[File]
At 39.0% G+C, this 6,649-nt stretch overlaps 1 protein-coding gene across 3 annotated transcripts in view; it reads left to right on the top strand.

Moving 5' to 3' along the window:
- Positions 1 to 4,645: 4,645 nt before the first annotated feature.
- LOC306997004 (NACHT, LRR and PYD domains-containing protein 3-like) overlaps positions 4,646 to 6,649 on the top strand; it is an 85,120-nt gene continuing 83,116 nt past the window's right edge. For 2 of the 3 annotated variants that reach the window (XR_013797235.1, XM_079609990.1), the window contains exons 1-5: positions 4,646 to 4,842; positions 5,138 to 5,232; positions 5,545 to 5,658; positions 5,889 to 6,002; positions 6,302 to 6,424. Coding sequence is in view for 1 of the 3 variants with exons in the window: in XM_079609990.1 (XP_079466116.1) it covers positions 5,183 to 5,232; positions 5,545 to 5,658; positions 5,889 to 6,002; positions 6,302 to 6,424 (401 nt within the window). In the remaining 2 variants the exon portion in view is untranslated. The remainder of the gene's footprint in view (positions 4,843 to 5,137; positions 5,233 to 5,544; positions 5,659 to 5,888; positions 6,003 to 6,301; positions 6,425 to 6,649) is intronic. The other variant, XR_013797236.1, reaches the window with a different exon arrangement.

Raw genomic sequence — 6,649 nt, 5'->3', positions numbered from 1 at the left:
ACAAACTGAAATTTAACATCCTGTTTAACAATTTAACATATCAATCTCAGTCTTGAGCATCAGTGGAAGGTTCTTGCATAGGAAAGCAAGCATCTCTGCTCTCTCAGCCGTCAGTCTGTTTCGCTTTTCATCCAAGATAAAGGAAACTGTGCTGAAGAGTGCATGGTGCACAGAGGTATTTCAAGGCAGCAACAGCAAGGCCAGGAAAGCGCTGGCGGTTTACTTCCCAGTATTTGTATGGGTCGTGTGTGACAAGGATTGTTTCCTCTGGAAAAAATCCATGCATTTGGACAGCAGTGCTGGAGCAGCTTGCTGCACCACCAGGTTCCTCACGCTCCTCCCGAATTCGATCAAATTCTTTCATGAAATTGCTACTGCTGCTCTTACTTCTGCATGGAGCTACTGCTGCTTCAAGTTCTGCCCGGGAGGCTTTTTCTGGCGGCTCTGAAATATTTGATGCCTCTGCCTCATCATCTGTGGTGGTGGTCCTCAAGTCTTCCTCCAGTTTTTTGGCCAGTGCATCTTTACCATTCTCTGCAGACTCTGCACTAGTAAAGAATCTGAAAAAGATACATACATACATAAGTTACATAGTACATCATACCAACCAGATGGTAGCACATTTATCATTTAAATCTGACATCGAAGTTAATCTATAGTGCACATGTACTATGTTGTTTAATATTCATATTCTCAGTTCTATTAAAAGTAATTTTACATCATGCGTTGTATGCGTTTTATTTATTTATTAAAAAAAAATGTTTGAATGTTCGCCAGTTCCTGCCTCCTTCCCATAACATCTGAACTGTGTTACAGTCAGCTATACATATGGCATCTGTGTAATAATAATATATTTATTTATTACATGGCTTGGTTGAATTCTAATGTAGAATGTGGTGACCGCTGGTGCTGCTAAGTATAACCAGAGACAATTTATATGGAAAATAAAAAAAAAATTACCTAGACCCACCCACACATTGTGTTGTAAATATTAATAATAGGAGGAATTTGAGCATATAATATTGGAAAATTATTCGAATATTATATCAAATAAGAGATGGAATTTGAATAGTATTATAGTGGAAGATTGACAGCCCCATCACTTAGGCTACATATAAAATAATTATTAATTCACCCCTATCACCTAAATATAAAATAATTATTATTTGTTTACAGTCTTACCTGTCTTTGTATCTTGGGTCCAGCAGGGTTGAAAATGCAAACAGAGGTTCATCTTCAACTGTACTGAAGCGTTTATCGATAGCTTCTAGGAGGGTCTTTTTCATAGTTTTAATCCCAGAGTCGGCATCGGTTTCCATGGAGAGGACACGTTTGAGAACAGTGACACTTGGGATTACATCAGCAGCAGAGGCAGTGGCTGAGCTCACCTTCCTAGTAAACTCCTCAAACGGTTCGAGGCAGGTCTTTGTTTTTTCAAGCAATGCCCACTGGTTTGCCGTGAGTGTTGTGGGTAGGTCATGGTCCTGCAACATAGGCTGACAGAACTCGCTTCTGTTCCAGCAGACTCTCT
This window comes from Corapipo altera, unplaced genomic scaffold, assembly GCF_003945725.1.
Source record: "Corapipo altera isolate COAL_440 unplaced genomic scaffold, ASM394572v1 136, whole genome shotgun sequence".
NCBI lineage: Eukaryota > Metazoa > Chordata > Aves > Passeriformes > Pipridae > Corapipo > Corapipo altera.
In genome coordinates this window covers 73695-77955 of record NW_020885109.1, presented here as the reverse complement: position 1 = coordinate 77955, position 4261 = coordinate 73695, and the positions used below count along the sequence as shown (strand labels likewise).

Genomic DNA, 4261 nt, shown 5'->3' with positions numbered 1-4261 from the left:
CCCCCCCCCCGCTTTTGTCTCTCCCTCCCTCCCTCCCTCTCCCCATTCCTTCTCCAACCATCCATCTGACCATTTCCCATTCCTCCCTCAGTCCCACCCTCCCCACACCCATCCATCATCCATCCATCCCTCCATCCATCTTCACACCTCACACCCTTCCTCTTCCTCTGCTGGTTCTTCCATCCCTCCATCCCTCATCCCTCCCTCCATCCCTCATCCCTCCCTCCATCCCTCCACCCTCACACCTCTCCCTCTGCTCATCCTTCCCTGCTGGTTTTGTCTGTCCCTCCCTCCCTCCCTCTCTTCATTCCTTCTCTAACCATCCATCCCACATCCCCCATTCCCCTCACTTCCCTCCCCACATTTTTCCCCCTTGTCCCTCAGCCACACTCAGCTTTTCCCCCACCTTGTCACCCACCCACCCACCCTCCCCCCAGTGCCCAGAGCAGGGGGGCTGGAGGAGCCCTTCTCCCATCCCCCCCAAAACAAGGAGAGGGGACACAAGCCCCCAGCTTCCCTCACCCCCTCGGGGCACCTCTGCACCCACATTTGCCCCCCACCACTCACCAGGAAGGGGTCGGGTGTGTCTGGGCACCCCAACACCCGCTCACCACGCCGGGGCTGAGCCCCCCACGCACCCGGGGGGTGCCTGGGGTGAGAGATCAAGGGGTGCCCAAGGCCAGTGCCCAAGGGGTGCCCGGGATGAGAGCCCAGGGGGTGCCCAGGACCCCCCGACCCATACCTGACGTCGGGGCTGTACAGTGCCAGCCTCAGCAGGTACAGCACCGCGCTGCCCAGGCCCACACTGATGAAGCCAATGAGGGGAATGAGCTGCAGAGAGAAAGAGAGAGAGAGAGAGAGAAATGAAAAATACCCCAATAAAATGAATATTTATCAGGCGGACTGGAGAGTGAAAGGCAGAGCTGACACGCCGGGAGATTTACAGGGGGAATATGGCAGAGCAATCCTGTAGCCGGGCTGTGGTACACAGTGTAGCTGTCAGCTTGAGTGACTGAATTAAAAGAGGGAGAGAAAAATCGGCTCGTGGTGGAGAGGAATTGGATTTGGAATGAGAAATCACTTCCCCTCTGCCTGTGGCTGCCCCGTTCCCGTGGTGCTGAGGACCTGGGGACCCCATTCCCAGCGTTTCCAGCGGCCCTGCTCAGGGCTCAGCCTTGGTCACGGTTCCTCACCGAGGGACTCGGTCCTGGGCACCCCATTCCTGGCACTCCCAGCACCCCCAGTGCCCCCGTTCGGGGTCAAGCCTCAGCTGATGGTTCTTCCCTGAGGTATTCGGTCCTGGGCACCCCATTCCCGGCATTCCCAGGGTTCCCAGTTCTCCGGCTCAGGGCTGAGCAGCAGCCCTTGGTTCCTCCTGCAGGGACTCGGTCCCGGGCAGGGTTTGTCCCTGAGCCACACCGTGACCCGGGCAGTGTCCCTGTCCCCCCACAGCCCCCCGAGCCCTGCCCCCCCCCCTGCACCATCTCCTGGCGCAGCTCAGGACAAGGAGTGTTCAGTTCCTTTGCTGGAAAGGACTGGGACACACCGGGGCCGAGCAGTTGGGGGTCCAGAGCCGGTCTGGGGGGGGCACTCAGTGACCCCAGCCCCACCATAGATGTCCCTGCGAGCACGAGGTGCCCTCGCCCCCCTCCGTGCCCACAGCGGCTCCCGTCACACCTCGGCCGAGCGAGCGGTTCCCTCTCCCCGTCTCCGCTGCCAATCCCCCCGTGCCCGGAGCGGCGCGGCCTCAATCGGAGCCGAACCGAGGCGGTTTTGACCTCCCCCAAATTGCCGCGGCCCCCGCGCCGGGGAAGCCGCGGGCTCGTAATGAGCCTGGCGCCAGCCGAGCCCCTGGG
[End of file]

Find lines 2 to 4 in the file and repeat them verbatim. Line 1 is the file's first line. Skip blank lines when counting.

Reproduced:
Moving 5' to 3' along the window:
- Positions 1 to 4,645: 4,645 nt before the first annotated feature.
- LOC306997004 (NACHT, LRR and PYD domains-containing protein 3-like) overlaps positions 4,646 to 6,649 on the top strand; it is an 85,120-nt gene continuing 83,116 nt past the window's right edge. For 2 of the 3 annotated variants that reach the window (XR_013797235.1, XM_079609990.1), the window contains exons 1-5: positions 4,646 to 4,842; positions 5,138 to 5,232; positions 5,545 to 5,658; positions 5,889 to 6,002; positions 6,302 to 6,424. Coding sequence is in view for 1 of the 3 variants with exons in the window: in XM_079609990.1 (XP_079466116.1) it covers positions 5,183 to 5,232; positions 5,545 to 5,658; positions 5,889 to 6,002; positions 6,302 to 6,424 (401 nt within the window). In the remaining 2 variants the exon portion in view is untranslated. The remainder of the gene's footprint in view (positions 4,843 to 5,137; positions 5,233 to 5,544; positions 5,659 to 5,888; positions 6,003 to 6,301; positions 6,425 to 6,649) is intronic. The other variant, XR_013797236.1, reaches the window with a different exon arrangement.